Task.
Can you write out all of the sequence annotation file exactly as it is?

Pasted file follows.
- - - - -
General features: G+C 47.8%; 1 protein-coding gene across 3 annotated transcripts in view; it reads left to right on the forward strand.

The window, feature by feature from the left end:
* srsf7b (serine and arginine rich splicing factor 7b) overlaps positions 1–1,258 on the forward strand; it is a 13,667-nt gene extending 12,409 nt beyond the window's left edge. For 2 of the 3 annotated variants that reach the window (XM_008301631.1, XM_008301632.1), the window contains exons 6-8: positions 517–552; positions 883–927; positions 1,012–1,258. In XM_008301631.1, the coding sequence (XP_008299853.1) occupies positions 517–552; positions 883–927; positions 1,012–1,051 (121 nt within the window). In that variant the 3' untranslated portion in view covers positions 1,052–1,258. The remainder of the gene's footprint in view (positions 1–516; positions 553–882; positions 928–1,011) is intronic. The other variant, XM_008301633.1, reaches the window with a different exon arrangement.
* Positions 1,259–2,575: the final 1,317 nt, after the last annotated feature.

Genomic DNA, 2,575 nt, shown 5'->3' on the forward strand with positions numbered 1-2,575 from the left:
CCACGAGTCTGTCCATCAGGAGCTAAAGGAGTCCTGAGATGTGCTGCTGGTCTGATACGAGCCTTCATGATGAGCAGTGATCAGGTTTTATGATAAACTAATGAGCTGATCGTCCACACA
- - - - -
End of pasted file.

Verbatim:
General features: G+C 47.8%; 1 protein-coding gene across 3 annotated transcripts in view; it reads left to right on the forward strand.

The window, feature by feature from the left end:
* srsf7b (serine and arginine rich splicing factor 7b) overlaps positions 1–1,258 on the forward strand; it is a 13,667-nt gene extending 12,409 nt beyond the window's left edge. For 2 of the 3 annotated variants that reach the window (XM_008301631.1, XM_008301632.1), the window contains exons 6-8: positions 517–552; positions 883–927; positions 1,012–1,258. In XM_008301631.1, the coding sequence (XP_008299853.1) occupies positions 517–552; positions 883–927; positions 1,012–1,051 (121 nt within the window). In that variant the 3' untranslated portion in view covers positions 1,052–1,258. The remainder of the gene's footprint in view (positions 1–516; positions 553–882; positions 928–1,011) is intronic. The other variant, XM_008301633.1, reaches the window with a different exon arrangement.
* Positions 1,259–2,575: the final 1,317 nt, after the last annotated feature.

Genomic DNA, 2,575 nt, shown 5'->3' on the forward strand with positions numbered 1-2,575 from the left:
CCACGAGTCTGTCCATCAGGAGCTAAAGGAGTCCTGAGATGTGCTGCTGGTCTGATACGAGCCTTCATGATGAGCAGTGATCAGGTTTTATGATAAACTAATGAGCTGATCGTCCACACA